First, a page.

Sunday, May 8, 2016

DXCC and Me

I am a DXer and a contester. Since contests are episodic and only a subset are of interest to me the bulk of my operating is DXing. Certainly I will rag chew, test antennas and more on the air, but it is the pursuit of DX, rare or otherwise, that keeps me walking into the shack every day. This has been true since my first QSO over 40 years ago. Even in contesting it is the DX contests that attract me more than any other.

With that background you may be surprised to learn that I have never applied for DXCC, nor do I have any plans to do so. My reasons are not negative ones; I have no complaint against the award and its many variations, or its pursuit by many hams. It's a fabulous award and is run with the utmost integrity and professionalism by the ARRL. They deserve the gratitude of the amateur radio community for the work they do with this award.

Those who enthusiastically pursue the DX side of our hobby can be roughly divided into several groups:
  • Competition
  • Magic of radio
  • Awards
My DXing motivation is split between the first two, but not the last. I don't need or desire proof or other certification to feel validated or to enjoy my pursuit of DX. Even without the existence of DXCC I would still pursue DX much the same way. For many hams this is not the case; the pursuit of awards is the ultimate objective. Sometimes, it seems, beyond common decency.

As a example of the latter I'll draw your attention to the recent behaviour surrounding an aborted DXpedition to North Korea (P5). My intention is not to dwell on it, so if you want to learn more you can find it on your own. It is even quite easy to find the DXpedition leader's deleted complaint about funding woes.

For many hams around the world the pursuit of DXCC, and its apex the DXCC Honor Roll, are all consuming. It is the same kind of passion you'll find in recreational sports, fishing competitions, and endless other hobbies, not just amateur radio. It's a very human thing. Unfortunately that passion can inspire bad behaviour when it overrides common decency. Here are a few examples (I am sure you can think of a few more):
  • Purchasing DXCC credit, even when failing to work the DX or not being logged accurately. On the other side of the transaction there are those selling confirmations, with or without a QSO, if only to attract funds to finance a DXpedition. There are even a very few who turn DXing into a business.
  • There are some big amplifiers for sale. Very, very big amplifiers. There is a market for them.
  • There are those who feel they are owed QSOs, regardless of their stations, abilities, sunspots or DXpedition objectives. That is, they feel entitled to what they desire. They make sure to let the DXpedition operators and sponsors (and all of us) how they feel when they don't get a QSO for every band-mode slot, confirmation is not forthcoming with minutes or hours, or the DXpedition is currently focussed on working a different part of the world.
  • DQRM: For some it comes down to "if I can't work them (or don't want to) neither will you!"
It's very sad, even if it no longer upsets me the way it once did. Time and age bring perspective to all things. When I see these behaviours now I am more likely to shrug my shoulders and move on. There is no reason to let the angst of others infect my mood or joy in DXing.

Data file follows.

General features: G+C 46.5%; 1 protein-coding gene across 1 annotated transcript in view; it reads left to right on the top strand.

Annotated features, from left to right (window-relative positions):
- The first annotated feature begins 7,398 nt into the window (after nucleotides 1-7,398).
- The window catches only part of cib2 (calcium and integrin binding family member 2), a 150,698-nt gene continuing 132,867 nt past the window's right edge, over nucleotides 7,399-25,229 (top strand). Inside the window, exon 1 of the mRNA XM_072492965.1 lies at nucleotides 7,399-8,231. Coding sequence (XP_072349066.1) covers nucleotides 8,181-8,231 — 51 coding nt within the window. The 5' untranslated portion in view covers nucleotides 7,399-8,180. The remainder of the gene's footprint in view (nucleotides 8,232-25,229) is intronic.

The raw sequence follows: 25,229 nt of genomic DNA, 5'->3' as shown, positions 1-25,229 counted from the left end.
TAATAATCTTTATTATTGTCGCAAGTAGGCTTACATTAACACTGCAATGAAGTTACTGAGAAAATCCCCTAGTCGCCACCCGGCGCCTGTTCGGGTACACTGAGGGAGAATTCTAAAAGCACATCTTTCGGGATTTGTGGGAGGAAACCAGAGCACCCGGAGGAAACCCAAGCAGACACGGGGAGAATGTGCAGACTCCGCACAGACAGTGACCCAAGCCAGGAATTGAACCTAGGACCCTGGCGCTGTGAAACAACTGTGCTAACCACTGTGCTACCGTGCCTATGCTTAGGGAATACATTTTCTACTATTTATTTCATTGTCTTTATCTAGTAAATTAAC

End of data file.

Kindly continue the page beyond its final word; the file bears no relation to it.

So, if not awards, what does appeal to me about DXing? Why do I still pursue new countries and DXpeditions? Here are a few things. Some you will identify with, though probably not all.

The unexpected

I like to be surprised. Whether it's the kind of silly story I told earlier about youthful competition or calling CQ on a seemingly dead band to see who answers. I clearly remember the time over 40 years ago with my 807 transmitter and a dipole only 3 meters off the ground (really!) calling CQ on 20 CW one evening after school and being answered by an FO8. Or perhaps it's the magic of working a major DXpedition on 80 meters, unexpected with a small station like mine.

Even now, in a contest, as I rack up the QSOs running European stations I get a thrill when I am occasionally called by a relatively rare station in the Middle East, Africa or Asia. Or perhaps it's calling CQ on 15 in late evening when all is quiet on the band and being answered by a UA9 in their early morning.

The thing is it doesn't have to be particularly rare or unusual. It's the feeling of discovery. You can get it from just scanning the band, looking for DX and not bothering with the global spotting networks. A weak and watery signal emanates from the headphones and you are rivetted to the frequency until you find out where it's coming from. Is it rare or unusual in some way? That's all to the better, but even if mundane it's still fun.

This element of the unexpected is what attracts me to 6 meters. The openings are often so elusive and unpredictable that it can be difficult to step away from the shack. I would get the ominous feeling I might miss something. Years ago when I had a very good setup on 6 meters and I was alone in the house I would leave the receiver on 50.110 MHz hissing quietly in the background in the hope of a European opening. You learn to expect the unexpected.

Doing more with less

Easily working a rare one can be a bit of a let down. You make a couple of calls at the start of the DXpedition and surprise of surprises you get through. Then what? The joy of the pursuit quickly dissipates. What will keep you in front of radio then? Another band slot? Perhaps. You have to set your own objectives according to your interests.